172 F.3d 192, 199 (2d Cir. 1999). The burden to establish a prima
facie case is de minimis. See Chambers v. TRM Copy Ctrs. Corp.,
43 F.3d 29, 37 (2d Cir. 1994).
Here, plaintiff has met her burden of establishing a prima
facie case of age discrimination. First, plaintiff was forty-six
years old the first time she was rejected by Clarkstown and
forty-eight years old when she was not hired for the ESL position
to which she applied in 1994, placing her within the protected
class. Defendant does not dispute that plaintiff was qualified
for the position. Plaintiff was ESL-certified and had one year of
experience teaching ESL. She holds a Master of Arts in teaching
degree and doctoral credits from Fordham University. Plaintiff
also has satisfied the third element, having suffered from an
adverse employment decision, the district's decision not to hire
her. Furthermore, plaintiff has introduced evidence that this
decision occurred under circumstances giving rise to an inference
of discrimination. As discussed above, plaintiff states that one
Clarkstown principal told her that her age was "the absolute
factor" in Clarkstown's decision not to hire her. Plaintiff has
pointed to five separate occasions on which she was denied
employment despite her experience and qualifications and a
younger, less experienced teacher, was hired. Accordingly,
plaintiff has met her burden of establishing a prima facie case.
B. Defendant's Reasons for Failing to Hire Plaintiff
Once a plaintiff has made out a prima facie case of
discrimination, the burden of going forward shifts to the
employer to articulate a legitimate, non-discriminatory reason
for failing to hire the applicant. Quaratino, 71 F.3d at 64.
Defendant states that the decision not to hire plaintiff for the
ESL position in 1994 was "simply because one of the other
candidates was better suited for the position." (Def. Reply
Mem.Supp.Summ.J. at 3.) Defendant states that the successful
was certified in ESL and elementary education; she
had worked previously in a District that provided
good staff development training; she had a `good
knowledge of whole language and some of the kinds of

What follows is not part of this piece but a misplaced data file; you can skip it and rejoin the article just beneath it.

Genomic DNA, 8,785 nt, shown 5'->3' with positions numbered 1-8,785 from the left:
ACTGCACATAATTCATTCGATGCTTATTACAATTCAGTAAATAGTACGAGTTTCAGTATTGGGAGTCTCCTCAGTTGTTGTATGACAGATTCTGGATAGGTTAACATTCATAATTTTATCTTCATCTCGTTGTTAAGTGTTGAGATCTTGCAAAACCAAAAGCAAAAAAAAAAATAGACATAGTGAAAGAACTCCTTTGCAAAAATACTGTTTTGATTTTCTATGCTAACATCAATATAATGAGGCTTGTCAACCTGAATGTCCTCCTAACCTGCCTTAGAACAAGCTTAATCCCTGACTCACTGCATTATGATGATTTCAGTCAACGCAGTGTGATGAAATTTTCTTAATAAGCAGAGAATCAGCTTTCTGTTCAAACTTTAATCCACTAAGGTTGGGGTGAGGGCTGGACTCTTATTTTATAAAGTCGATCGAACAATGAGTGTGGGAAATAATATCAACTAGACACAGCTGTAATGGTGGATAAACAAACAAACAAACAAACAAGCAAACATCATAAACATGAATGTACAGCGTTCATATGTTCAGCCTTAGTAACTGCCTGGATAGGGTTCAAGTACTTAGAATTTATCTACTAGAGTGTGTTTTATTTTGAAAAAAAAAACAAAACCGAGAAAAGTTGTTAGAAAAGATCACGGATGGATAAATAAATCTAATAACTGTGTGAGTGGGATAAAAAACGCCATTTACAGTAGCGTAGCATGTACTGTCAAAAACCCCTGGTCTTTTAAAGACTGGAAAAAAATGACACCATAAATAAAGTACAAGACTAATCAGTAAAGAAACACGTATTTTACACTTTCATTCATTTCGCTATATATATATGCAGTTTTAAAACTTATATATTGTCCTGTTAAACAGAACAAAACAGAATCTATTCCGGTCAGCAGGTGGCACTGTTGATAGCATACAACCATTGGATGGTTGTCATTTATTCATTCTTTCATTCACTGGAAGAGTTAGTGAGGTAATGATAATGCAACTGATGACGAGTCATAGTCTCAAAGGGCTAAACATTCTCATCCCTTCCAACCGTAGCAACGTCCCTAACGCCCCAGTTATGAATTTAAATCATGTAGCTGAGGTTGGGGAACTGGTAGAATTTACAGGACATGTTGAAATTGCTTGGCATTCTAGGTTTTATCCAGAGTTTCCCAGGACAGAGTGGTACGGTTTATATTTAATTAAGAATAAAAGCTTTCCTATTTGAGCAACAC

literacy methods' used by defendant Clarkstown; she
had the `interpersonal skills to be well-received and
accepted by the classroom teachers and would kind of
have the finesse to work successfully with those
teachers;' she was mature and articulate for only
having had one year of ESL experience; she had a
manner and demeanor that was commensurate with a
position necessitating close contact with children
whose first language was not English.
(Id. at 3-4, citing Ryan Dep. at 19-22, 24.)
Defendant states that, in contrast, "plaintiff presented a
demeanor during her
interview that her interviewers did not feel was commensurate
with the requirements of the position." (Def. Reply Mem.Supp.
Summ.J. at 4.) As discussed above, Clarkstown's supervisor of
special programs, Martha Ryan, stated that during plaintiff's
came across as a much — with a much stronger
personality than certainly [the successful candidate]
did. And I think there were some concerns and there
were some discussions after the interview that some
of Lenore's statements — and again, the only
statement that I remember specifically, which was the
one questioning the compliance with the District, you
know, was a little bit strong and a little bit
negative. And, you know, might be a potential
(Ryan Dep. at 25.)
Defendant has articulated a legitimate, non-discriminatory
reason for its failure to hire plaintiff. "In the context of an
allegation of a discriminatory refusal to hire, an unsuccessful
performance at a job interview, wherein the applicant fails to
convince the prospective employer that he or she is capable of
handling the responsibilities of the job, is a legitimate,
non-discriminatory reason. . . ." Wechsler v. RD Management
Corp., 861 F. Supp. 1153, 1160 (E.D.N.Y. 1994). Here, defendant's
claim that plaintiff, during her interview, appeared to lack
certain interpersonal skills required for the position, and that
the successful applicant had these skills, is enough to rebut
plaintiff's prima facie case.
C. Evidence of Pretext
Although it is not the role of the courts to second guess an
employer's business judgment exercised in good faith, "plaintiff
must be allowed to show that her employer's asserted reasons for
discharging her were a pretext." Gallo v. Prudential Residential
Servs., Ltd. Partnership, 22 F.3d 1219, 1226 (2d Cir. 1994).
Plaintiff must make this showing by a preponderance of the
evidence. de la Cruz v. New York City Human Resources Admin.
Dep't of Soc. Servs., 82 F.3d 16, 20 (2d Cir. 1996).
In an employment discrimination case, a plaintiff must show
that there is a material issue of fact as to whether: (1) the
employer's asserted reason for the failure to hire is false or
unworthy of belief; and (2) more likely than not the applicant's
age was the real reason for the employer's decision. See